Grain car order fullfilment
MAR 24, 2023

Improved Collaboration Drives Grain Supply Chain Results

In its 2022-23 Grain Plan, CN’s guidance to customers and grain supply chain stakeholders was that on a sustainable basis, CN could deliver up to 744,000 metric tonnes per week of shipments of grain and processed grain products outside of winter, and up to 595,000 metric tonnes per week during winter. Being able to achieve those levels requires having all the conditions in place, including no mainline disruptions, fluidity across grain shipment corridors, normal winter operating conditions, and other considerations.

For the most part, those conditions have been present – and the results speak for themselves. CN has achieved record weekly grain shipment results in 12 of the first 32 weeks of the crop year. There have also been 18 weeks where customer demand for grain movement was insufficient to meet grain supply chain capacity levels. In the first eight weeks of the crop year, demand was low compared to normal due to limited carry-in stocks given the impact of drought on grain production in western Canada. January saw demand for CN-equipment fall below normal levels due in part to the impact of record Australian grain productive affecting the relative competitiveness of western Canadian in international markets.

Weekly shipments of grain and processed grain products from western Canada on CN versus maximum end-to-end sustainable supply chain capacity guidance


Graph 1

It’s not just about how much grain is moving every week – consistency is important to CN’s customers and grain supply chain stakeholders. CN has been consistently supplying 90 to 100 per cent of planned and confirmed CN-supplied car orders within the week they were requested or within one to three days after the end of the want week. That’s translating into strong and steady grain movement.

CN-supplied hopper car order fulfillment 2022-23 crop year to-date


Graph 2

Unlike other grain industry reporting, CN’s Weekly Western Canadian Grain Report gets into the “why” of what’s going on in the supply chain. CN has been producing this report since the 2016-17 crop year and it gets into a lot of detail. Up front there is a supply chain dashboard that illustrates how the supply chain is doing, and it ties back to all the conditions required to achieve maximum supply chain capacity.

Week 31 grain supply chain dashboard – conditions required to achieve CN’s maximum sustainable grain supply chain capacity guidance

green box Sufficient customer demand to reach guidance levels 

yellow box Grain supply chain fluidity across all major corridors

yellow box  Grain export terminal fluidity — West

green box Grain export terminal fluidity — East

yellow box Corridor balance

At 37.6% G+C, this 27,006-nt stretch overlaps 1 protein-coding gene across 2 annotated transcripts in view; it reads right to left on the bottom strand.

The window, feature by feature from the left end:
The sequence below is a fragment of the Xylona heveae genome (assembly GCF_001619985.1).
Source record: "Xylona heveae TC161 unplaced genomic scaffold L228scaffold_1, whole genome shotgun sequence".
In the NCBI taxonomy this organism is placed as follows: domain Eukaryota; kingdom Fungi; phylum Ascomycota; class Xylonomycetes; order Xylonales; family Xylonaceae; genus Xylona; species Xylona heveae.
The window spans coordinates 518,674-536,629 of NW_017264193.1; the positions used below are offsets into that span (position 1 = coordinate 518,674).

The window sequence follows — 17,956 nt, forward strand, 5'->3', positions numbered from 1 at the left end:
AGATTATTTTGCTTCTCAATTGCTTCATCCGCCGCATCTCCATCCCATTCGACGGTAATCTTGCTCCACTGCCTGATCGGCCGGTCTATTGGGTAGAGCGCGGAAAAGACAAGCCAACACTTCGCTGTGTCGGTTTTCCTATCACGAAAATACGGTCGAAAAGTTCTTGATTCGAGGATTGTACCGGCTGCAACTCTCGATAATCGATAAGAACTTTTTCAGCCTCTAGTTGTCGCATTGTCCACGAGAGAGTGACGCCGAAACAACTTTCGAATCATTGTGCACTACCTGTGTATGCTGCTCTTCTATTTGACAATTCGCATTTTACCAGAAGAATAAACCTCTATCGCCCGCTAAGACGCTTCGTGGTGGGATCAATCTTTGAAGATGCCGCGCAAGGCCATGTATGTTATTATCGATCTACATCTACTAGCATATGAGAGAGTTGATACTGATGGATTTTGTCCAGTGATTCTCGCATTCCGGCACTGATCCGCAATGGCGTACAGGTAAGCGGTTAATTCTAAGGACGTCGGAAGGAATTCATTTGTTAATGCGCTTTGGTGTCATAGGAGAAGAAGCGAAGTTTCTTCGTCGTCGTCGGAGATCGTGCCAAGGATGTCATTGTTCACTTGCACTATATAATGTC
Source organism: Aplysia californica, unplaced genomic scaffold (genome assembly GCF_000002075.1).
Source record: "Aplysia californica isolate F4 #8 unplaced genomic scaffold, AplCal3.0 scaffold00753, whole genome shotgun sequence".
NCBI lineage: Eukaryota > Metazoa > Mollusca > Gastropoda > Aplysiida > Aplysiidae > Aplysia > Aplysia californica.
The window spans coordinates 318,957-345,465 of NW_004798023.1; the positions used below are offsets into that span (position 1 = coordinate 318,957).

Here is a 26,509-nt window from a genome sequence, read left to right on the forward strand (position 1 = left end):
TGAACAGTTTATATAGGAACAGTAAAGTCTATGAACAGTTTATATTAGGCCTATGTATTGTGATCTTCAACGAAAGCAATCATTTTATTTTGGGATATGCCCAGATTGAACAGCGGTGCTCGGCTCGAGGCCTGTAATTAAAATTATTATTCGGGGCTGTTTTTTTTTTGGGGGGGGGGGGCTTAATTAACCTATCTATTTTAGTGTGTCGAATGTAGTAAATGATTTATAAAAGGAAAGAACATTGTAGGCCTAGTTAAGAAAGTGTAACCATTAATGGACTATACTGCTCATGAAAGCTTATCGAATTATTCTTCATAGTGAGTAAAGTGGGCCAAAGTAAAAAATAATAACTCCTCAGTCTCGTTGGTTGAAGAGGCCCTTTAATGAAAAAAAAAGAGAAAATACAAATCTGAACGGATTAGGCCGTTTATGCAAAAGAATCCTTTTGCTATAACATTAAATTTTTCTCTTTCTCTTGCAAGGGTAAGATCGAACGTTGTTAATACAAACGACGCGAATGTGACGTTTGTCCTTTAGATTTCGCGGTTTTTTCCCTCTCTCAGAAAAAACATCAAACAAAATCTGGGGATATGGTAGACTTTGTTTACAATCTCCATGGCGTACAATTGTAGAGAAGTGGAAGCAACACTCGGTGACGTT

Seven-day continuous operations at all major grain
export facilities

Ability to load vessels during inclement weather
green box Normal winter rail operating conditions
green box No mainline disruptions or other major supply chain disruptions green box No labour disruptions
green box No material COVID-related impacts on the supply chain

Accompanying the dashboard is detail about why the individual components of dashboard are colour-coded the way they are for that week. The end-to-end supply chain is a lot more complicated than a 100% pass or fail exam. All the links in the chain need to be working together to deliver results and each part of the supply chain needs to communicate with their partners to work through challenges when they arise. Loading delays at origin, a mainline disruption between the Prairies and the port, or vessel loading delays due to inclement weather at West Coast ports all have real impacts on the end-to-end supply chain.

If you don’t have that information to go along with car order fulfillment information, you don’t have the whole picture.

CN also packages the weekly grain supply chain reporting into its monthly Grain Plan updates. This document serves as a monthly record of what has been happening in the supply chain, relative to CN’s yearly Grain Plan and Winter Plan targets.

Heading into the 2022-23 crop year, CN CEO Tracy Robinson pushed the railway to get back to basics. That meant running a scheduled operation, aligning capacity with demand, and working closely with our customers and stakeholders to maximize the effectiveness and efficiency of the full supply chain. Our partners responded with more communication at the operational level and increased collaboration to resolve challenges when they arose. The result has been improved productivity and a more resilient grain supply chain. Working together, CN and its customers have achieved record or near record results throughout the fall and winter shipping season.